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Sunday, 23 August 2015

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A new Government

A new government will be formally established and 'operational' by the end of this week. The Cabinet of Ministers will be appointed over the next few days. Once the Cabinet and non-Cabinet portfolios have been sorted out, it is 'all systems - go!' for Ranil Wickremesinghe and his team.

In a 'normal' democracy - which is what Sri Lanka used to be at one time - the citizens, having done their duty and cast their vote decisively, can now sit back, sip their tea and turn on the TV to their favourite teledrama or watch a ball game.

Sri Lanka, however, is not - yet - a 'normal' democracy. In the first decades after freedom from colonial bondage in 1948, this country did nurture a British-style 'parliamentary democracy' which seemed to have been quite enthusiastically adopted by the populace. In those first years, our former colonial masters tended to look fondly at our island nation as a kind of 'model' Third World democracy in the European tradition.

But inter-ethnic differences, already exploited to their advantage by the colonial rulers, began to be exploited in the electoral contest for vote banks. The legacy of indigenous feudalism, not easily eradicated by colonial modernity, added caste, clan and kin loyalties to the potent mix of communal vote bank politics.

Even as ethnic rivalries worsened into ethnic conflict, heightened socio-economic expectations pushed class politics also on to the national stage. While the marginalised, rural poor began to be mobilised towards 'class warfare' on the one hand, the social elite impatiently pushed for more authoritarian 'quick-fix' development strategies. Hence the rapid turn away from a purely 'Westminster' system and towards 'Gaullist rule' with centralised executive power. Rival class leaderships on the Left similarly pushed toward a 'socialism' of sorts that ignored the niceties of democratic governance.

The urgency of power politics saw the country lose the liberal democratic trend first with Leftist experiments in governance and later with Rightist experiments in 'open economy' and the presidential system. Both experiments ignored any strict adherence to liberal democratic practices.

Thus, the centre-left United Front brought in direct political interference in administration for the first time - rationalised as 'workers committees' - and also the MP's 'chit system'. The following right-wing UNP regime may have taken the country out of the pseudo socialist straitjacket, but the 'chit system' was formalised as the Job Bank and such direct political interference in administration was worsened by a near-dictatorial executive presidential system. The virtually rigged, infamous 'referendum' that extended the tenure of Parliament in 1982 took the country further down the road away from fully legitimately elected governments towards governments that took power or retained power through a mix of democratic practice, coercion, repression and constitutional gimmickry.

The July 1983 anti-Tamil pogrom, while it drastically split the nation on ethnic lines, was actually only a new, added, dimension of an eroding democracy, weakened by both political authoritarianism as well as ethnic hegemonism.

Even if later governments did attempt to reverse the trend away from ethnic oppression and authoritarianism, those initiatives - such as the joint government and the new draft Constitution of the 1999-2001 period and the new draft constitution - could not be fully implemented. Subsequently the country relapsed into an even worse period of inter-ethnic war and extreme authoritarianism during the past decade. The country was at the brink of systemic collapse.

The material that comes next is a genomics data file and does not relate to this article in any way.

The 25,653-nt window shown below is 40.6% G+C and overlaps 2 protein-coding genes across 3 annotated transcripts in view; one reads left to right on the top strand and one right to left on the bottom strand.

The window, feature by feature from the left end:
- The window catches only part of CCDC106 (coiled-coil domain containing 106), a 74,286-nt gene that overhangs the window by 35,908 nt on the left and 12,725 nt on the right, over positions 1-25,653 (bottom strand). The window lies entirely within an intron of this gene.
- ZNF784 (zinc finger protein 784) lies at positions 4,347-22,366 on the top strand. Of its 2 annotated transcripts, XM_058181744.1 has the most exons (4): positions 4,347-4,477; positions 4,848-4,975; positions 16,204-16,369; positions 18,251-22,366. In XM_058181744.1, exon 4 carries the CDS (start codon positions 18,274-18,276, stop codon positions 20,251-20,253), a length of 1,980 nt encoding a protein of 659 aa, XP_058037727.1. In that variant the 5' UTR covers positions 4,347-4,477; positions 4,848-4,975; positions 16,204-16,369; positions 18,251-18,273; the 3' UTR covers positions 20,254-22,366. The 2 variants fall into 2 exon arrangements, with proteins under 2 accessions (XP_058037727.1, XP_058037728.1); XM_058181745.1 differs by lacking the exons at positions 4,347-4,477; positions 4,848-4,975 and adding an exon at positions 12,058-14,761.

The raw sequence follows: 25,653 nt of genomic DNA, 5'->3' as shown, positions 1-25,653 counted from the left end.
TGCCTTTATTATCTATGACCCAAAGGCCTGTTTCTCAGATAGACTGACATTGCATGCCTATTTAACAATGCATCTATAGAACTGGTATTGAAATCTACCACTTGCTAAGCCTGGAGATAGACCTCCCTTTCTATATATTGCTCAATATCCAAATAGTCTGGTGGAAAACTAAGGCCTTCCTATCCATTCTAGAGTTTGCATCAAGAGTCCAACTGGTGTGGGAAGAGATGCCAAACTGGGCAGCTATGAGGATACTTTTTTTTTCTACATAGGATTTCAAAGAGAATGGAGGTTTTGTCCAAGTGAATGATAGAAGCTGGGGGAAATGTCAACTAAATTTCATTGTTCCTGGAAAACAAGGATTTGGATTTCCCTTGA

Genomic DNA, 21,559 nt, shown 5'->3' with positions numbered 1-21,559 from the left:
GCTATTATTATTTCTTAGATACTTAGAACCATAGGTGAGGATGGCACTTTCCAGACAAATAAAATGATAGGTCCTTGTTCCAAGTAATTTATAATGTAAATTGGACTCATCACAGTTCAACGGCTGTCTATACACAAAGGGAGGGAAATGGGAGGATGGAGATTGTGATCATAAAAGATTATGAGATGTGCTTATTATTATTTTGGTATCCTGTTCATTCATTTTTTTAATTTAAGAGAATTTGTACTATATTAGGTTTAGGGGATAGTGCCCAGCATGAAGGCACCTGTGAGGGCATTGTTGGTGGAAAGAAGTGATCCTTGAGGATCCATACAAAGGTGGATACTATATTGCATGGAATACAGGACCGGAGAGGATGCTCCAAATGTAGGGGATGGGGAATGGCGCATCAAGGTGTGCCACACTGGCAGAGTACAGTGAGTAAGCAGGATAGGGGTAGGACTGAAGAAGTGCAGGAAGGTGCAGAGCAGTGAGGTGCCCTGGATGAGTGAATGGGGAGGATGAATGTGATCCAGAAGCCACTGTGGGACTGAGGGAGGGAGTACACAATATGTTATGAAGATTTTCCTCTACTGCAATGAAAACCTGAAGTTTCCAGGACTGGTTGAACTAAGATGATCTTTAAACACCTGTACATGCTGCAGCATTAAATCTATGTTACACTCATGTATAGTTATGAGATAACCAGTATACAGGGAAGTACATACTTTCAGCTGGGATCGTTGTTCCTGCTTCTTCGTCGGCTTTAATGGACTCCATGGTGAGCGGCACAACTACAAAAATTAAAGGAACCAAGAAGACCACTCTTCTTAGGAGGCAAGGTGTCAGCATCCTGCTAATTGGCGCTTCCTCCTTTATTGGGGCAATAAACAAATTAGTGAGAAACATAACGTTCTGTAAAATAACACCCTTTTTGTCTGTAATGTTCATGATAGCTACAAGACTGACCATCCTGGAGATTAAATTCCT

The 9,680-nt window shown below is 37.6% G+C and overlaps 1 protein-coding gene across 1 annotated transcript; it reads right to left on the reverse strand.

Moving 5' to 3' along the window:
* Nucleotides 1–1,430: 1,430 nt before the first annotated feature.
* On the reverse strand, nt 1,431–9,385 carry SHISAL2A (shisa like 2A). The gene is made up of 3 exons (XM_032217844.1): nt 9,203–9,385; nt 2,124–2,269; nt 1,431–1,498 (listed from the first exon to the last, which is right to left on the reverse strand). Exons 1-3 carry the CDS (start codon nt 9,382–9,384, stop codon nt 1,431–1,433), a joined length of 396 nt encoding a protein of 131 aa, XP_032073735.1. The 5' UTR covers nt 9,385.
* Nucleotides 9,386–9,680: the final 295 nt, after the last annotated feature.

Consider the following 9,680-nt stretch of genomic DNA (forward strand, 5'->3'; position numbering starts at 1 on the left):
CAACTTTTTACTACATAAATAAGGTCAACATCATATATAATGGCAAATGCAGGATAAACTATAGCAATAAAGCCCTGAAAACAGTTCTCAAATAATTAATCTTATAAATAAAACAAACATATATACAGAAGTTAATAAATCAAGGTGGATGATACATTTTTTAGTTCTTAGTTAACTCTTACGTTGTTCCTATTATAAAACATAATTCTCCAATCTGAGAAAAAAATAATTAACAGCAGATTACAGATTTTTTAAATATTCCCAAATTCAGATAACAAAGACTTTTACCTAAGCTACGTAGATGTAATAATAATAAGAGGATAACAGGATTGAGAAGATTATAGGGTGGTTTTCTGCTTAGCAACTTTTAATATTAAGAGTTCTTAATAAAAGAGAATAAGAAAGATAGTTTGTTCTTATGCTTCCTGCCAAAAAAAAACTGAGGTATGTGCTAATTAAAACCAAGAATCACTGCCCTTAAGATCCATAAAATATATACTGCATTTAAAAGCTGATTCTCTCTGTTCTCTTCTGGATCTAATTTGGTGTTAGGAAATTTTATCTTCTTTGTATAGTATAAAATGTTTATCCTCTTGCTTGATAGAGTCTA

It is the sheer extremity to which the country had fallen in recent years that has galvanised both political society and civil society. The more intellectually equipped political leaderships from across the ideological spectrum have, in a clear reaction to the brutish, un-intelligent governance of the times, opted to give up their different political goals to build a broad consensus-based reform movement.

The depth of the crisis has sustained this unified political mission through a successful presidential election and, now, through a hard-fought parliamentary electoral contest. Personal and party political ambitions have been sacrificed on the altar of national need.

The 'national government' that was attempted and failed at the turn of this century, has now successfully been birthed by a nation that flexed its political muscle in a historic, unified movement.

Citizens and politicians have worked together successfully. A new Prime Minister has crowned their success with a great political achievement in gaining a record personal preferential vote.

Thus crowned by popular mandate and civil society accolades, the new Government must now tackle those already acknowledged urgent tasks of systemic repair and innovation.

It is time to put all past failures and blunders behind us. Constitutions need to be fixed. Cultural tolerance needs to support inter-ethnic equality and nation-building and, social stamina is needed for economic struggle to face the harsh winds of massive external debt and resource wastage. These huge challenges can only be overcome by surmounting the biggest challenge of all: the lure of self-aggrandisement, individual power, and iniquitous wealth.

Parties and politicians that have banded together in 'national government' must work together with professional dedication to that form of consensual governance and resist the temptations of party rivalry and personal ambitions. Democratic 'normalcy' is just round the corner if this national government works. Prosperity, too, beckons. Till then, the citizens cannot relax fully.

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